How to throw a Mexican party

The Mexican revolution rippled across the Pacific about a decade ago. Since then, Australians have fallen hard for Mexican food and culture. As well as our insatiable appetite for everything from tacos spiked with chilli to top-shelf tequila, we’ve embraced the tradition of Mexican fiestas as the ultimate way to entertain.

Whether you’re celebrating a low-key Sunday afternoon with friends or want to channel Martha Stewart and style your kitchen into a kitsch cantina, here are our top tips on how to throw a Mexican party.

Mexican nachos with blankets and sombreros

Keep it bright

You don’t need to break out the maracas, oversized sombreros and cactus candlesticks. Walk down any street in Mexico and you’ll find houses painted in bright tangerine, crimson and mint green. Use these clashing colours for inspiration: introduce additional splashes of colour with traditional textiles, vibrant earthenware, mismatched ceramics, bowls piled with bright red chillies and bunches of flowers. You can also festoon the walls or ceiling with hot pink bunting, fairy lights and dried chillies.

Mexican textiles

Drink up

Dazzle your guests with a drinks list that reflects the hippy-chic bars in Mexico’s San Blas or a plaza near la playa (a square by the beach) in Puerto Escondido. The lick-sip-suck tradition of slamming tequila is not Mexican – but it is a fun way to drink the liquor made from the agave plant. Alternatively, sip and savour top-shelf tequilas and mescal and offer ready-to-pour pitchers of margarita. Impress your beer-nerd friends with a selection of cervezas like Bohemia pilsners and Dos Equis.

Tequila shot

Set the scene

If you’re not up to making a piñata, you can order one from Fireworks Foods (fireworksfoods.com.au). This Mexican wholesaler also sells everything from wrestling masks to paper flowers, tortilla presses and kitsch drink trays. You can set the scene with a framed portrait of renowned artist Frida Kahlo, bottles of spicy sauces, neon-bright napkins and cutouts of dancing calacas (skeletons).  Keep the lights low and fill the house with candles, marigolds and painted skulls inspired by Mexico’s Day of the Dead tradition.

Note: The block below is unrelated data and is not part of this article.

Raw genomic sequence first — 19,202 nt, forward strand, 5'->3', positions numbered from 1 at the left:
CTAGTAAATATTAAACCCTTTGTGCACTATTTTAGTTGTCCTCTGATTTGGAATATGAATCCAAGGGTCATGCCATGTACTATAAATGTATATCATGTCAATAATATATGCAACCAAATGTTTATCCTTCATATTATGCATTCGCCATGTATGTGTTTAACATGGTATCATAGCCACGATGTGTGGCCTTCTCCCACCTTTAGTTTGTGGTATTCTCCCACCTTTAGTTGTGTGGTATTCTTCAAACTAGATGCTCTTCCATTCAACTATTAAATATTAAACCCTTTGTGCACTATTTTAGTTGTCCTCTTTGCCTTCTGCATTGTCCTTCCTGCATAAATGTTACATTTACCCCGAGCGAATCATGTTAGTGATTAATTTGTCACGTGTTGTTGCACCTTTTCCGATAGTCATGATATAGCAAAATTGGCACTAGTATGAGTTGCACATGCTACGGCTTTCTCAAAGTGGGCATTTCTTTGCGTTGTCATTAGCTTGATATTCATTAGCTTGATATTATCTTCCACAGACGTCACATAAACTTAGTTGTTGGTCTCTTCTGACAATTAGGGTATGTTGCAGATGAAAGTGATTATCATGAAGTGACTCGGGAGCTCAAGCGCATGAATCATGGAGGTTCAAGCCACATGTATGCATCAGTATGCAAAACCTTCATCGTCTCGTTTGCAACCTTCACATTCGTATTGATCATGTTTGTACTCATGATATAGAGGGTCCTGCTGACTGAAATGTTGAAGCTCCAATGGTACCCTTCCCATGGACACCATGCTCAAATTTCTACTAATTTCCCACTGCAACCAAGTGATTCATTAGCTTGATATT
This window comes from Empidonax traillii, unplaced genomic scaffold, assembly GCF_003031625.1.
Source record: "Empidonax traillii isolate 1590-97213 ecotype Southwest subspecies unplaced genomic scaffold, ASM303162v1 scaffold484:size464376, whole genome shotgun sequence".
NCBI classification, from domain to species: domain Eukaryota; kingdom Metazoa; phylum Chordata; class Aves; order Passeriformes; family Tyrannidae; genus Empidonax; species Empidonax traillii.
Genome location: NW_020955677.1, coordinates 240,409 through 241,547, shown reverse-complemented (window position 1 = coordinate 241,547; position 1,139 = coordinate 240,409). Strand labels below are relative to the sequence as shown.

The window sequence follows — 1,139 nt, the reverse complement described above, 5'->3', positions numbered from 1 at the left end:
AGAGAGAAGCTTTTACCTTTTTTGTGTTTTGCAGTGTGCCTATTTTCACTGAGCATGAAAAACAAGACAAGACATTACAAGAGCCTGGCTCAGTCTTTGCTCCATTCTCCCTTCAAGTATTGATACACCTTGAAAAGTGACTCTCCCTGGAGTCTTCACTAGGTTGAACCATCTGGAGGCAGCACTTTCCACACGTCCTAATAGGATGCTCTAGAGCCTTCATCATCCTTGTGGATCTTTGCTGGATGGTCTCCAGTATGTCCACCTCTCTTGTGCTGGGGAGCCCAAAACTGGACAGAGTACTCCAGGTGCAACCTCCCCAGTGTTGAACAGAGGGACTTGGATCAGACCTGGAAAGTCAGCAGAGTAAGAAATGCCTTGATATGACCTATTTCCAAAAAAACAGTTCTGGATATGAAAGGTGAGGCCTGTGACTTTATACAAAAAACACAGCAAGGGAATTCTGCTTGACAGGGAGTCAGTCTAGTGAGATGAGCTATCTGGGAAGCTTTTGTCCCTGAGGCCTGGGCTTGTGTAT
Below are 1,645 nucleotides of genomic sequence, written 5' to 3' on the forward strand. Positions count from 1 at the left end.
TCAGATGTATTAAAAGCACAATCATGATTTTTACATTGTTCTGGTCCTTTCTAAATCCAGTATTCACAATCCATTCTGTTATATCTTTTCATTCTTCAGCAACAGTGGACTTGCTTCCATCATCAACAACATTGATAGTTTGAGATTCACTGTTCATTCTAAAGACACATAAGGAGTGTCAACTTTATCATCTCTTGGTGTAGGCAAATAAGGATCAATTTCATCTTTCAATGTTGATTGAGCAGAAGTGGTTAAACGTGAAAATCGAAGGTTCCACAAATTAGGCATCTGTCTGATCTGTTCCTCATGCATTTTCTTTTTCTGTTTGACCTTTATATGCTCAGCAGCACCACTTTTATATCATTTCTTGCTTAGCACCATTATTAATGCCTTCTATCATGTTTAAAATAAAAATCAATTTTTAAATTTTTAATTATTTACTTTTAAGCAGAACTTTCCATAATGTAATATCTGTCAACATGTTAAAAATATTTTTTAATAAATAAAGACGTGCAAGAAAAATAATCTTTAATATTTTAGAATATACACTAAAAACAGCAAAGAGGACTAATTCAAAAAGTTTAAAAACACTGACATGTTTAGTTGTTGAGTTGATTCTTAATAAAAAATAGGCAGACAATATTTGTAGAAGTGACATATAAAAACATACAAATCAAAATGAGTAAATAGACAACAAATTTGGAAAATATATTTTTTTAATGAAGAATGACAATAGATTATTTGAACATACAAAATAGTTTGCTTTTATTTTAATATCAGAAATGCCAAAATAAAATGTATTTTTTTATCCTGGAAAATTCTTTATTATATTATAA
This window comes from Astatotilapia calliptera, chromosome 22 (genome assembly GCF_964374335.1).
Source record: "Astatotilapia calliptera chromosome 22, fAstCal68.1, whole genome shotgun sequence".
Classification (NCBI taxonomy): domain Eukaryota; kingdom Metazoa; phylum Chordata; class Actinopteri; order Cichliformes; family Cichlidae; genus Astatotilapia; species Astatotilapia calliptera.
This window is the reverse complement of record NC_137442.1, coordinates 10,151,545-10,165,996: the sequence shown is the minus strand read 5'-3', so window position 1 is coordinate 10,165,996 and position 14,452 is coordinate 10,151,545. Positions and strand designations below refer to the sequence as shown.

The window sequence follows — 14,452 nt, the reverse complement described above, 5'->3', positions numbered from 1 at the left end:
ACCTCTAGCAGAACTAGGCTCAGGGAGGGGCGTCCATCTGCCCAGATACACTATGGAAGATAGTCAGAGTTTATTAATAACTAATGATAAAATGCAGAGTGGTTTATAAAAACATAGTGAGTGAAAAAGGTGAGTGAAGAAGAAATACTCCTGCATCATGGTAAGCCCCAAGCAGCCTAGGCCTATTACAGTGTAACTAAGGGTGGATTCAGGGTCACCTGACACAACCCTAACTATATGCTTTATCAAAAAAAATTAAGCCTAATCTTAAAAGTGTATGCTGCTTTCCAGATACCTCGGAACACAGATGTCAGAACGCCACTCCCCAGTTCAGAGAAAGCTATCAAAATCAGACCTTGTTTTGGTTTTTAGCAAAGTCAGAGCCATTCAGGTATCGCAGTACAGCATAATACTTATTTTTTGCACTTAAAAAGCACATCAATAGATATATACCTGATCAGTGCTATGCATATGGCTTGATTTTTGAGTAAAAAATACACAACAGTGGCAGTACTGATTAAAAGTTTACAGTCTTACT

Mexican pinata

Tastes and tacos

A DIY taco buffet is a lot of fun. Guests can construct their own taco by choosing any combination from an array of toppings and fillings. Invite your friends to gather at the table, start with a taco or tortilla, slather on guacamole, add rice, beans, meat, cheese, onion or whatever takes their fancy, roll them up and wolf them down. Fireworks Foods sells authentic ingredients such as cans of tomatillos (Mexican husk tomatoes) and pickled jalapenos. When you’ve used the ingredients, “upcycle” the can as a vase for paper flowers.

Mexican food

Add extra flavour

The key to nailing Mexican food is to spike it with one or more of five key ingredients: coriander, onions, garlic, lime and chilli. Do as the Mexican street vendors do: add chilli powder to slices of watermelon and mango; chargrill corn and add lime juice, chilli and finely grated feta; serve kingfish ceviche swimming in lime; tailor tortillas to accompany salsas and present guacamole on tostadas, which double as edible tableware. Use a Mexican fiesta playlist on Spotify and esto es todo (that’s it!).

Margarita and Mexican salsa